Tuesday, October 01, 2013

A 1887 Silver Bill Phillips Baseball Card - an Old Time Brooklyn Player

Brockelman & Luckey Auctions recently closed up their most recent auction and it included a card of a vintage Dodger player I thought worth noting.  Check it out above.

It is a 1887 Old Judge Cigarettes card of Brooklyn Grays (a precursor team to the Dodgers) first baseman Silver Bill Phillips.  He is known as the very first Canadian born player to ever play in the Major Leagues and is enshrined in the Canadian Baseball Hall of Fame.  This card sold at $245.25 a week back.

Why he was called "Silver Bill" I do not know.  I do know, on the other hand, that he is regarded as one of the best defensive first baseman of the 1880's.  He stood 6 feet tall and weighed some 200 lbs.; which at the time was huge.  So, his size was a benefit to his position.  Silver Bill would often look the part of a modern day basketball player to someone like 5' 6" me.

Via a SABR biography by William Akin:
Cleveland's infield of the early Eighties, labeled the "Stonewall Infield," may have been the finest fielding unit of the era. In 1880 Jack Glasscock moved from second base to shortstop, where he became the slickest fielder of his era, and Fred Dunlap took over at second. Charles Faber rates that group the best double play combination of the nineteenth century (Faber, 50). Writing thirty years later, Al Spink remembered them as "perhaps the greatest infield ever known" (Spink, 196). They led the League in double plays in 1882 and fielding average in 1883. Phillips participated in more double plays than any other first baseman during Cleveland's first five years of NL play.
Silver Bill spent three seasons with Brooklyn - from 1885 to 1887.  It was in the New York borough where he would record his best years at the plate.  He batted .278 for the Grays, knocked in 236 runs, scored 215 runs and even stole 29 bases (which is a lot considering how slow he'e been described). 

Unfortunately, after Brooklyn he would soon find himself out of the game.  He was pushed off the team in order to bring up a kid named David Orr, and played his last game with the Hamilton Hams of the International League in 1899.  He would pass away about a decade later due to complications from syphilis.  

To learn more about this former Dodger be sure to check out William Akin's great biography at the SABR biography Project, right here.

Below are Silver Bill Phillips' career stats, via Baseball Reference:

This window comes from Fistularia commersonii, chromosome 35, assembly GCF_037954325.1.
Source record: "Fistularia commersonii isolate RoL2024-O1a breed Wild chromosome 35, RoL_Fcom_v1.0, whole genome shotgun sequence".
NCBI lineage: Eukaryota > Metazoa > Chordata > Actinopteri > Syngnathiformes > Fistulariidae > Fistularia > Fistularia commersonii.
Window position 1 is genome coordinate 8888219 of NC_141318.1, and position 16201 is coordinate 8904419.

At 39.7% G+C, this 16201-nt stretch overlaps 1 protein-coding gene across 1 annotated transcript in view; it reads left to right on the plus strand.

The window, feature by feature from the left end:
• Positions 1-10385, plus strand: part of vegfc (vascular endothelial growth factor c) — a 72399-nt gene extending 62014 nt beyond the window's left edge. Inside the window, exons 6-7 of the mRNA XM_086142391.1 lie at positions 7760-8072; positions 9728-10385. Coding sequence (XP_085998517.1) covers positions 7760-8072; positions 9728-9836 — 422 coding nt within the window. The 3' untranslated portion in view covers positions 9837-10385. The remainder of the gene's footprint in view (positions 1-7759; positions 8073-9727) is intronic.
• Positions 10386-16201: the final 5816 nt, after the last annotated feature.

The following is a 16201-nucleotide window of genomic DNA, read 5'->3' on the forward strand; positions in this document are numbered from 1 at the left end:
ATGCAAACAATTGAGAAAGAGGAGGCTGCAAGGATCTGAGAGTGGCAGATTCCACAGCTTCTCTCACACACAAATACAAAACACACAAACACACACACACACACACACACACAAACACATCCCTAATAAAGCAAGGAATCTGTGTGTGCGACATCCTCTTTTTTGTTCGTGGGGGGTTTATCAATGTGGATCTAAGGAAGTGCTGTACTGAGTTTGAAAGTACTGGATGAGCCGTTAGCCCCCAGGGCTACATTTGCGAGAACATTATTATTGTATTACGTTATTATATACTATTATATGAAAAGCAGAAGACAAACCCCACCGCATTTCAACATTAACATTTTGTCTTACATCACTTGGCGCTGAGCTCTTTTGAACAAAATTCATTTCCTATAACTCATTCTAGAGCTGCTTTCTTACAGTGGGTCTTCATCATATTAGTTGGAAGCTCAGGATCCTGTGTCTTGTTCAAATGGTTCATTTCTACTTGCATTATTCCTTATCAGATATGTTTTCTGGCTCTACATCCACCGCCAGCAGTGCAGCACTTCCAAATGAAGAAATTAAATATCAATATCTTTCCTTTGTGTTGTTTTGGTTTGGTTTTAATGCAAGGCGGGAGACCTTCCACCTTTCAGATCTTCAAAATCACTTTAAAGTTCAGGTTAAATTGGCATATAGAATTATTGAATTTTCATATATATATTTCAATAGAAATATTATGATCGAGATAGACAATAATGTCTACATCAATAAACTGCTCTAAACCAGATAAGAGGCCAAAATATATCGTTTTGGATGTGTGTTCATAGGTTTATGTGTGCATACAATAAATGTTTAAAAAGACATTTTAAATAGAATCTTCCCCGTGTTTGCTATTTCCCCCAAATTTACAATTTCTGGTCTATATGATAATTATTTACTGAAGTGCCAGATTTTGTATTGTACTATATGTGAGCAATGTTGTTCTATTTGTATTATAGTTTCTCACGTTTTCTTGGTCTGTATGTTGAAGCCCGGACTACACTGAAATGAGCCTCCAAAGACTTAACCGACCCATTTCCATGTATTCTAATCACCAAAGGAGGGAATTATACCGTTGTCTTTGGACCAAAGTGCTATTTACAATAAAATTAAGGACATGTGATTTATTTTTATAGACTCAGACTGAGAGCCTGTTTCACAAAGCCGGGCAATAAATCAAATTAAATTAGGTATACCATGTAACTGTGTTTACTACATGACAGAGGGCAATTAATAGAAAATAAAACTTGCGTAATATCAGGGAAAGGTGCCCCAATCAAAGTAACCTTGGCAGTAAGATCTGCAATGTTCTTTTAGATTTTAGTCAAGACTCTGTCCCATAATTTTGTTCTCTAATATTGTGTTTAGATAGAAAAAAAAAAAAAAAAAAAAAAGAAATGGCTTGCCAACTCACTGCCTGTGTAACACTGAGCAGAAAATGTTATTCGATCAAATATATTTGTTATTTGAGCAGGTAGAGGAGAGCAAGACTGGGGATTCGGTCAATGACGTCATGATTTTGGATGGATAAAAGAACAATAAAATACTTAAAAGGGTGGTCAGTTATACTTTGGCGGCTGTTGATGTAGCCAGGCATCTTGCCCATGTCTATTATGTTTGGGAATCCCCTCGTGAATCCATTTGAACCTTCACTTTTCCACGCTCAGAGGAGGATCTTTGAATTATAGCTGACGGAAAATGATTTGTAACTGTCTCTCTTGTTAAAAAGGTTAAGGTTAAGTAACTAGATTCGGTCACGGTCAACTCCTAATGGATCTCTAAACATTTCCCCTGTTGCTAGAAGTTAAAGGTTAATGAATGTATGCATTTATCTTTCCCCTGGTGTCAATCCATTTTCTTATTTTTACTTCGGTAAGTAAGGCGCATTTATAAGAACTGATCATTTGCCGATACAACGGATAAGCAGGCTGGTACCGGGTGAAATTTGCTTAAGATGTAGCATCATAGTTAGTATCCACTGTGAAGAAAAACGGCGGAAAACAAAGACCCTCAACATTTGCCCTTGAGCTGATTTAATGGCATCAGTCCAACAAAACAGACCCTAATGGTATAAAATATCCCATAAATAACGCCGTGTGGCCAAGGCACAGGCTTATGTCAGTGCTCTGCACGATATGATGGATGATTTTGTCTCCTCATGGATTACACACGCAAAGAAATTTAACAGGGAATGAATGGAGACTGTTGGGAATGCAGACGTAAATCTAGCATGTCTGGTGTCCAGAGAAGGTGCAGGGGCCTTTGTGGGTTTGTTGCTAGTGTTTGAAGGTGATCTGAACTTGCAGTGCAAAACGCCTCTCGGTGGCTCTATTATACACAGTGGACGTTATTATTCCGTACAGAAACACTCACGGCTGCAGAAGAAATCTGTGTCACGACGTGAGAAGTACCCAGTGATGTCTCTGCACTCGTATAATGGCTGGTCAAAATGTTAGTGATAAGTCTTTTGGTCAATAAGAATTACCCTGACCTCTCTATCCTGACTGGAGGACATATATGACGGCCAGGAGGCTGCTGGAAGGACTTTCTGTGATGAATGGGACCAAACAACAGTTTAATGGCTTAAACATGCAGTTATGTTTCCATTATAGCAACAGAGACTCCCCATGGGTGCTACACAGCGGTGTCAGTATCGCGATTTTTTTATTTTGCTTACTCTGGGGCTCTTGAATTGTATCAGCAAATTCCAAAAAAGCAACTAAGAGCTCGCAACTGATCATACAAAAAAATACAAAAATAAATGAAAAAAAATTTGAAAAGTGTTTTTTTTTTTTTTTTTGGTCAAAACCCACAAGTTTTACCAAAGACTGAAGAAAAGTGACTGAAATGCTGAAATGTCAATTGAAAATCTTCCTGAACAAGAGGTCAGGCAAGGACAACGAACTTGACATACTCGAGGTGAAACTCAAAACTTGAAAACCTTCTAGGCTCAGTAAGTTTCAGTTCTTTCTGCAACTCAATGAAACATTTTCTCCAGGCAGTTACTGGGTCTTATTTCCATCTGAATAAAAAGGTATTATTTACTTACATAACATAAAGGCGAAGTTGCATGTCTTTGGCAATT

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A Vintage Brooklyn Bum Cookie Jar on Auction

In The Park Collectibles has an auction running right now that has this great vintage 1940's-1950's porcelain cookie jar made by Gibbs-Conner of Cleveland, Ohio.  It features the famous "Brooklyn Bum", and measures 13" tall. 

Gibbs-Conner was a competitor to Stanford Pottery, but closed their doors in the late 1950's.  Sports based porcelain figurines were not their main market; although they did produce for a sale porcelain bank of Cleveland Indian's mascot Chief Wahoo.  I believe this Dodgers cookie jar is one of just a handful of prototypes that they made, but never got around to mass producing.  As evidenced by its high initial asking price ($1,000.00), it is a very scarce collectible.
(Auction Link)

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Blog Kiosk: 10/1/2013 - Dodgers Links - Hairston, Puig, Scully and the Don

Can Terry Crews play centerfield?  Pic via Jon SooHoo/La Dodgers 2013.
  • Jerry HAriston Jr. is suffering through a back issue, via JP Hoornstra at Inside the Dodgers.
  • What their saying in Atlanta - "Favored or not, Braves confident facing Dodgers," via David O'Brien at AJC.com.  The Braves seem to think their the underdog.  Considering the recent injuries to the Dodgers, I don't think this holds true.
“Whether or not we get the publicity we should get, it’s just not important to us. We don’t need someone to tell us that we’re going to win or lose. It’s played on the field.”

"I would say on average, I get here at 3:30, and I work somewhere close to an hour and a half. That gets it to five of five. I have to tape an opening. I have to tape a little thing they put on the board, notes on the game. I'll come in and eat. I'll be finished eating. If my wife isn't at the game, automatically at six o'clock I'll call her to let her know that I'm here and find out what she's going through at home. And then after I make the phone call, I go back to look for any late notes, whatever. I might talk with one or two of the other team's broadcasters, say, 'What's new, who's doing what?' And then, by the time you're ready to go on, you have a head full of stuff."
"Once the game starts, he's still got that player mentality," pitcher Clayton Kershaw said. "He's pretty competitive. You definitely see why he was a successful baseball player."

Mattingly's calm demeanor in the clubhouse makes the players comfortable. His intensity in the dugout is what earns their respect. They feel as if he's protecting them.

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